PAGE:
The full beam aft does provide a significant boost to the boat’s ability to carry sail. As the boat heels, the center of buoyancy moves quickly outboard, away from the center of gravity. This lengthens the righting arm, giving a positive contribution toward stability, but it also moves the immersed centerline of the hull away from the static centerline along which both the keel and the rudder are attached. Depending on the hull’s shape, this can create a distortion in the immersed volume, which can in turn affect the dynamics acting on it.
Effect of Keel Area
Another factor entering the equation is the area of the keel. This, too, is apparent when comparing the drawings of the older and newer generation boats. Many of the standard tracts on the design of sailing yachts are, let’s say, vague on what keel area is adequate or even desirable, although many designers have come up with their own formulas.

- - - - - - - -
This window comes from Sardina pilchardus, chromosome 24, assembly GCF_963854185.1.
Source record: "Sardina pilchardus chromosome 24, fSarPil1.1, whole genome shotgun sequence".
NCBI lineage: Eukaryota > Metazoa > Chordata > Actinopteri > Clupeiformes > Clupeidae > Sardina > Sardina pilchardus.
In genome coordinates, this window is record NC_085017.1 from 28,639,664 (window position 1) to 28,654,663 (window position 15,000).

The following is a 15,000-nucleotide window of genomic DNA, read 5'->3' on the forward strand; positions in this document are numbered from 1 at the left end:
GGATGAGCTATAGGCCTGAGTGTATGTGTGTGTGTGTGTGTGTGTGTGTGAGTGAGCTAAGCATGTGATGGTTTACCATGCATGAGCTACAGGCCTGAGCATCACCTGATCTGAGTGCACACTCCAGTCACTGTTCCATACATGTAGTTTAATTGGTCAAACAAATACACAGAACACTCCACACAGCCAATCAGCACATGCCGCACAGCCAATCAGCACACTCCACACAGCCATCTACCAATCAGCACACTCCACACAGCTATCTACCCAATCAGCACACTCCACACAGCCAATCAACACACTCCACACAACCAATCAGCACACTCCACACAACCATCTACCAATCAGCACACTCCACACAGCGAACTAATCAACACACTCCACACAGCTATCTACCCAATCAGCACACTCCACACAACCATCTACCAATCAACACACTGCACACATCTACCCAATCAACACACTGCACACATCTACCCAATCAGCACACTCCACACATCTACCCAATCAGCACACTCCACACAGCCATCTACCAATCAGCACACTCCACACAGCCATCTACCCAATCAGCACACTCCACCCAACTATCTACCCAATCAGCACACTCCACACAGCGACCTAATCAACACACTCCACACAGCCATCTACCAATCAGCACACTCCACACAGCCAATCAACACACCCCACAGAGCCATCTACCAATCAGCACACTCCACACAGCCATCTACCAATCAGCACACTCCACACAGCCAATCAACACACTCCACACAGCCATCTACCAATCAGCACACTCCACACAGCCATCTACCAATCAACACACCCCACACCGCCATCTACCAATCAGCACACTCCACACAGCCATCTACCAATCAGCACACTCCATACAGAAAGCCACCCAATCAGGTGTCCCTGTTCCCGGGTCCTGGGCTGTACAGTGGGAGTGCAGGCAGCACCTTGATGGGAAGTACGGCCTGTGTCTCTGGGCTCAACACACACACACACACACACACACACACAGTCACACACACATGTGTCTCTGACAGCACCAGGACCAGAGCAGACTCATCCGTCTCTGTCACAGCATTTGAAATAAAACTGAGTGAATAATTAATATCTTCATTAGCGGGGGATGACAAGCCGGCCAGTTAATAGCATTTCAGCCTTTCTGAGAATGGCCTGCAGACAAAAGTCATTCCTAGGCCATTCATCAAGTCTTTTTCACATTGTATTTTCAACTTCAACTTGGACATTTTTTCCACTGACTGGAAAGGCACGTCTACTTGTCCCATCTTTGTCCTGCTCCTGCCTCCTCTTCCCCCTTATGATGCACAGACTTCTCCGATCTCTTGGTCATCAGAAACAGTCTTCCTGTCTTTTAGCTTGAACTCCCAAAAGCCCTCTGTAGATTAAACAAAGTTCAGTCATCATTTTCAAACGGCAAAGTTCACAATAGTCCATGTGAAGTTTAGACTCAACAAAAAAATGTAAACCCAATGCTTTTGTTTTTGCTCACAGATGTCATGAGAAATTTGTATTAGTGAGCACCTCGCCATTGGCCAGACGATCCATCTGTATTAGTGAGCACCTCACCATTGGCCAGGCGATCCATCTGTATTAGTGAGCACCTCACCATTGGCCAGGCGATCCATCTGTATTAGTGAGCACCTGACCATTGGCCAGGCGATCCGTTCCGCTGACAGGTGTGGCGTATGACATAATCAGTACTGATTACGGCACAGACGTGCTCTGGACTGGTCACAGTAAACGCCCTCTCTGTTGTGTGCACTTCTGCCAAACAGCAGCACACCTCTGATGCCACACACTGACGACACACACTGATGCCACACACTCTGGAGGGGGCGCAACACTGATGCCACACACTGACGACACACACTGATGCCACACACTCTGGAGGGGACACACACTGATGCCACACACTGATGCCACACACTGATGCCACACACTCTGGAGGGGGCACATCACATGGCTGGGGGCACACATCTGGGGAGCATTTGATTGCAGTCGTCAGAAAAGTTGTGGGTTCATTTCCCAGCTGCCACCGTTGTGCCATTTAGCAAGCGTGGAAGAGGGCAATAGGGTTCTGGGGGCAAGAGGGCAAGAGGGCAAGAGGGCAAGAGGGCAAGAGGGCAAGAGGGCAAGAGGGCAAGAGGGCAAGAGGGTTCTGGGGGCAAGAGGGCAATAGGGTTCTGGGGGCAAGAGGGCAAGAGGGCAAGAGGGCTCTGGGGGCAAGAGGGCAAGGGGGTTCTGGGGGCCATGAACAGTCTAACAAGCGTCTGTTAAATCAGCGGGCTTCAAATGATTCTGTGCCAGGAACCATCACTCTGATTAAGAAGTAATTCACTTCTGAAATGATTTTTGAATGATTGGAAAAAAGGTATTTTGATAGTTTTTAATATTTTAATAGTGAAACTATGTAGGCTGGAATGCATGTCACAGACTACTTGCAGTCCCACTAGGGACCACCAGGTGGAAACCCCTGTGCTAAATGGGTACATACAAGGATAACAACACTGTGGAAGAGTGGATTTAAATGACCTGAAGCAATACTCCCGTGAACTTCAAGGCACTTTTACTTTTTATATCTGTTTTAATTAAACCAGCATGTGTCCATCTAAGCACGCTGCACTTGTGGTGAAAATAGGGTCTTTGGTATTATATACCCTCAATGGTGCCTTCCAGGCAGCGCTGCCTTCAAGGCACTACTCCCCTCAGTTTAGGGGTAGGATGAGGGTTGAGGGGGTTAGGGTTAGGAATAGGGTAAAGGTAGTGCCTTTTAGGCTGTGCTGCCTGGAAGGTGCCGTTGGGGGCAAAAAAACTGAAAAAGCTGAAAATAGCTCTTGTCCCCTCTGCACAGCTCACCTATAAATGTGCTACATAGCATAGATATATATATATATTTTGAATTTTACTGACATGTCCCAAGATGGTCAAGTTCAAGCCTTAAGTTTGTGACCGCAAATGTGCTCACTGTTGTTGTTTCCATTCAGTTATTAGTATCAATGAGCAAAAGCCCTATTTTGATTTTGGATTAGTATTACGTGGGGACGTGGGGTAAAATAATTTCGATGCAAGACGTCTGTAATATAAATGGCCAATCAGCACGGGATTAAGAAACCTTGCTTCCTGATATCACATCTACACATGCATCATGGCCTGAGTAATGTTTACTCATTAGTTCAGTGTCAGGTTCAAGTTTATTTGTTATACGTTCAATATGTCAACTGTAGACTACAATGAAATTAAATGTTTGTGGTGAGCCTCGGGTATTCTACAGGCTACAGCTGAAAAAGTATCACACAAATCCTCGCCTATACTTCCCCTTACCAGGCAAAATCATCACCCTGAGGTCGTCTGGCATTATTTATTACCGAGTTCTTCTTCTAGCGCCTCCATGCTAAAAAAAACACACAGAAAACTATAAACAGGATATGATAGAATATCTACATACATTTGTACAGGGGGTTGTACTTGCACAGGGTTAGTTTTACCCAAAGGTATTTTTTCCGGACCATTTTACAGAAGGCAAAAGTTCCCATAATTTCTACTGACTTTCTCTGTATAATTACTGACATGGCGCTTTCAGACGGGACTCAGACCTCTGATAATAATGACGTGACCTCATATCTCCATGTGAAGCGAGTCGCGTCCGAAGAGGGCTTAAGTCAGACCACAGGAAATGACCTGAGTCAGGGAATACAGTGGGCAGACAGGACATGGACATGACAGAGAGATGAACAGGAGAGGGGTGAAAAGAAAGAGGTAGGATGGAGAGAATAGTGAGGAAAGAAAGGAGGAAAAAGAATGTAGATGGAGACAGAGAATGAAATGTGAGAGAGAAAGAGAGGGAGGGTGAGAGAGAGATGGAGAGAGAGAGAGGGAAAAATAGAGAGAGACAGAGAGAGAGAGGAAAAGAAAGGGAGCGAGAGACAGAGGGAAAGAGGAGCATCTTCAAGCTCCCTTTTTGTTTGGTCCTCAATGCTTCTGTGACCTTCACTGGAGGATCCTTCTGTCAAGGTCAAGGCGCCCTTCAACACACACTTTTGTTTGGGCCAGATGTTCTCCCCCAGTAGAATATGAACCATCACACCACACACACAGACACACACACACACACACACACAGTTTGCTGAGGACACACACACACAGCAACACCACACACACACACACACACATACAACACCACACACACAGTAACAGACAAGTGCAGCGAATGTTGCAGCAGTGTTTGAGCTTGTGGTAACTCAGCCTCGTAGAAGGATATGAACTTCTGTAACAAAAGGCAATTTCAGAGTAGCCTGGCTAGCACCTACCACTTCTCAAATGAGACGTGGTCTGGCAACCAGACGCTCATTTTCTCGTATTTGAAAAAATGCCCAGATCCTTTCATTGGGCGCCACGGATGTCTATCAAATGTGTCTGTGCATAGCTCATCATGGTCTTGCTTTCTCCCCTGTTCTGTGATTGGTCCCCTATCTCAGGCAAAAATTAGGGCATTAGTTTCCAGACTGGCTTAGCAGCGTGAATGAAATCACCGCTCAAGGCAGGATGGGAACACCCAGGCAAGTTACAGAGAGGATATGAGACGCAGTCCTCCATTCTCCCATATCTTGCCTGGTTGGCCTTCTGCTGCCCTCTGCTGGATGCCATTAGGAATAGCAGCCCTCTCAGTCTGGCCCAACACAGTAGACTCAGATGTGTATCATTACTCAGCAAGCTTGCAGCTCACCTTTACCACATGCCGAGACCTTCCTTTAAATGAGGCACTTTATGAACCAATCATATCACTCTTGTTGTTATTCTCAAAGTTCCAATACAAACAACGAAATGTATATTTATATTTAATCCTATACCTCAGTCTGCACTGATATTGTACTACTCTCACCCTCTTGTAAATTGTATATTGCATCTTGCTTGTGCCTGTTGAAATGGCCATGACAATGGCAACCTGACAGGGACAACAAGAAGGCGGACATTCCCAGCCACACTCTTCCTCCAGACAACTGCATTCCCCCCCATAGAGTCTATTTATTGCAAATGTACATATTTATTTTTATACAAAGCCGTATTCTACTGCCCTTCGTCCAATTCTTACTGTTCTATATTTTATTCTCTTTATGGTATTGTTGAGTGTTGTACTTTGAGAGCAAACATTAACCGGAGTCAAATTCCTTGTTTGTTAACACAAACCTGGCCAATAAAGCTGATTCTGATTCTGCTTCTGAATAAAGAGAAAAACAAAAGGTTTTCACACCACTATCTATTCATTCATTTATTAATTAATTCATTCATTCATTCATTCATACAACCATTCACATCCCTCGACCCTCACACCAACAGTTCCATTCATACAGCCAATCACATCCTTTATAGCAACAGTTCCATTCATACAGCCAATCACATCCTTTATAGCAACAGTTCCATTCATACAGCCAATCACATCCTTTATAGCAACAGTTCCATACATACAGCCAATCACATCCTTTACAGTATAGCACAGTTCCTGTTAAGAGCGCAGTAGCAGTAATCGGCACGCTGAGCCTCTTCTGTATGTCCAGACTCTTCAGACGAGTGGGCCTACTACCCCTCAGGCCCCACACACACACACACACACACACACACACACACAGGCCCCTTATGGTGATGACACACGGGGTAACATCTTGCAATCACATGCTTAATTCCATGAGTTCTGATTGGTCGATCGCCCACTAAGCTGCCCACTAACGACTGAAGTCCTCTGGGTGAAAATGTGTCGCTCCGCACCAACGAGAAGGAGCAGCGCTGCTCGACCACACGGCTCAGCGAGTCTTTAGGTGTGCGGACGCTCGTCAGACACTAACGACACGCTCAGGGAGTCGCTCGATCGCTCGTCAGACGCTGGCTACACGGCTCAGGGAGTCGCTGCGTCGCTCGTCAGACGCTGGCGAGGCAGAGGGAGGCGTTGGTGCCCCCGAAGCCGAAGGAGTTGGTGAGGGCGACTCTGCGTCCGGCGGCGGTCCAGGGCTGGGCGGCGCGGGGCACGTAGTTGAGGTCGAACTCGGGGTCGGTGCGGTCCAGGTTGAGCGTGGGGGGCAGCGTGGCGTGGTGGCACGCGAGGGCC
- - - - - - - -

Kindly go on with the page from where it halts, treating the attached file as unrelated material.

Because the keel is reacting in the water to forces generated on the sails by the wind, it makes sense that the area of a fin keel should be related in some way to sail area.
When naval architect Dave Gerr took over as director of the Westlawn Institute of Marine Technology, he found the course materials for sailing yacht design had little detailed explanation on this topic, a gap he subsequently filled. Briefly, he recommends no fin keel should be less that 2.5 percent of the sail area (mainsail 100 percent foretriangle) and need be no more than 5 percent. The smaller value is appropriate for a racing boat with a full crew aboard to trim and tweak the sails to every change in the wind. The larger area is suited to cruising boats, which need to be more forgiving to shorthanded crews.